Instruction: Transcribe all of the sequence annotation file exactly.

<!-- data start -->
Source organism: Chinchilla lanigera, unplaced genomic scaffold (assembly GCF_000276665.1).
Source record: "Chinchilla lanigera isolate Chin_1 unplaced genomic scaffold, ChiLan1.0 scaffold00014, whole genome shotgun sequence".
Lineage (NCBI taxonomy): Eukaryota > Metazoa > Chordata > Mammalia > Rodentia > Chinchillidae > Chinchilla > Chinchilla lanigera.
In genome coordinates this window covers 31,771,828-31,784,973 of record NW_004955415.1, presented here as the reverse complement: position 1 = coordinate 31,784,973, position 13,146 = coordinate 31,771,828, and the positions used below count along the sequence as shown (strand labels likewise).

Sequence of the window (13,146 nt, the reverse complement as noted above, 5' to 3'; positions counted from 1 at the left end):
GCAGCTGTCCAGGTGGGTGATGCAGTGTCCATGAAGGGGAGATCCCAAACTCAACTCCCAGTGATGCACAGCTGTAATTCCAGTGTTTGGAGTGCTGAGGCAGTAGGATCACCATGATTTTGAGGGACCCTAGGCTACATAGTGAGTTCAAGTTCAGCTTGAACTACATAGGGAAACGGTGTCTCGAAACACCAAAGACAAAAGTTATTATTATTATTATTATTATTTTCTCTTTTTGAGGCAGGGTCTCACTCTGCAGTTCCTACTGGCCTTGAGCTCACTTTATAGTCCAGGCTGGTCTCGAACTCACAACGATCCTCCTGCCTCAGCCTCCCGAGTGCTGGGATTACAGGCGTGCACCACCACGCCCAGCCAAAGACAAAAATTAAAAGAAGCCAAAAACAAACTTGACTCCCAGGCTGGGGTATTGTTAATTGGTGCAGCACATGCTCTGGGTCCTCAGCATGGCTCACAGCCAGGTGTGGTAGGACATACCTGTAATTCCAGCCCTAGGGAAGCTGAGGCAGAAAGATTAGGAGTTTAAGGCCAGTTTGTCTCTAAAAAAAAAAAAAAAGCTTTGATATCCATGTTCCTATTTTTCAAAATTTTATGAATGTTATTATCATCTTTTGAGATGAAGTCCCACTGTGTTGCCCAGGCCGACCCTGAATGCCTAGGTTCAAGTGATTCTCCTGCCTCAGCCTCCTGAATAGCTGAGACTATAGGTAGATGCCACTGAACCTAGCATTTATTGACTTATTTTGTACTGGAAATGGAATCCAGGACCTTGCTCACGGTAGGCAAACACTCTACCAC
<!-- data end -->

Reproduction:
Source organism: Chinchilla lanigera, unplaced genomic scaffold (assembly GCF_000276665.1).
Source record: "Chinchilla lanigera isolate Chin_1 unplaced genomic scaffold, ChiLan1.0 scaffold00014, whole genome shotgun sequence".
Lineage (NCBI taxonomy): Eukaryota > Metazoa > Chordata > Mammalia > Rodentia > Chinchillidae > Chinchilla > Chinchilla lanigera.
In genome coordinates this window covers 31,771,828-31,784,973 of record NW_004955415.1, presented here as the reverse complement: position 1 = coordinate 31,784,973, position 13,146 = coordinate 31,771,828, and the positions used below count along the sequence as shown (strand labels likewise).

Sequence of the window (13,146 nt, the reverse complement as noted above, 5' to 3'; positions counted from 1 at the left end):
GCAGCTGTCCAGGTGGGTGATGCAGTGTCCATGAAGGGGAGATCCCAAACTCAACTCCCAGTGATGCACAGCTGTAATTCCAGTGTTTGGAGTGCTGAGGCAGTAGGATCACCATGATTTTGAGGGACCCTAGGCTACATAGTGAGTTCAAGTTCAGCTTGAACTACATAGGGAAACGGTGTCTCGAAACACCAAAGACAAAAGTTATTATTATTATTATTATTATTTTCTCTTTTTGAGGCAGGGTCTCACTCTGCAGTTCCTACTGGCCTTGAGCTCACTTTATAGTCCAGGCTGGTCTCGAACTCACAACGATCCTCCTGCCTCAGCCTCCCGAGTGCTGGGATTACAGGCGTGCACCACCACGCCCAGCCAAAGACAAAAATTAAAAGAAGCCAAAAACAAACTTGACTCCCAGGCTGGGGTATTGTTAATTGGTGCAGCACATGCTCTGGGTCCTCAGCATGGCTCACAGCCAGGTGTGGTAGGACATACCTGTAATTCCAGCCCTAGGGAAGCTGAGGCAGAAAGATTAGGAGTTTAAGGCCAGTTTGTCTCTAAAAAAAAAAAAAAAGCTTTGATATCCATGTTCCTATTTTTCAAAATTTTATGAATGTTATTATCATCTTTTGAGATGAAGTCCCACTGTGTTGCCCAGGCCGACCCTGAATGCCTAGGTTCAAGTGATTCTCCTGCCTCAGCCTCCTGAATAGCTGAGACTATAGGTAGATGCCACTGAACCTAGCATTTATTGACTTATTTTGTACTGGAAATGGAATCCAGGACCTTGCTCACGGTAGGCAAACACTCTACCAC